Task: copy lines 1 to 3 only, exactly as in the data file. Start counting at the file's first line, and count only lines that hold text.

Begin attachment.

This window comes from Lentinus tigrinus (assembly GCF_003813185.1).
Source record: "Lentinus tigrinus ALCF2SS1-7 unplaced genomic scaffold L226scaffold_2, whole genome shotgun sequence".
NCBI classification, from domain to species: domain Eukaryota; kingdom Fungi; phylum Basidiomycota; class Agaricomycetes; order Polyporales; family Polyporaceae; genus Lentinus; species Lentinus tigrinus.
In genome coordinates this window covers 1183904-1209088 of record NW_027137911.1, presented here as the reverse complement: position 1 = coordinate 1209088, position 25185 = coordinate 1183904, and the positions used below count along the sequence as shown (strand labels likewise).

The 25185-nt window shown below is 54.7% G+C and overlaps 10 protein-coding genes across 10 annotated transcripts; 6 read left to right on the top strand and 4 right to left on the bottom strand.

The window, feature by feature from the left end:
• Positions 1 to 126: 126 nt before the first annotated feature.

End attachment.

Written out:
This window comes from Lentinus tigrinus (assembly GCF_003813185.1).
Source record: "Lentinus tigrinus ALCF2SS1-7 unplaced genomic scaffold L226scaffold_2, whole genome shotgun sequence".
NCBI classification, from domain to species: domain Eukaryota; kingdom Fungi; phylum Basidiomycota; class Agaricomycetes; order Polyporales; family Polyporaceae; genus Lentinus; species Lentinus tigrinus.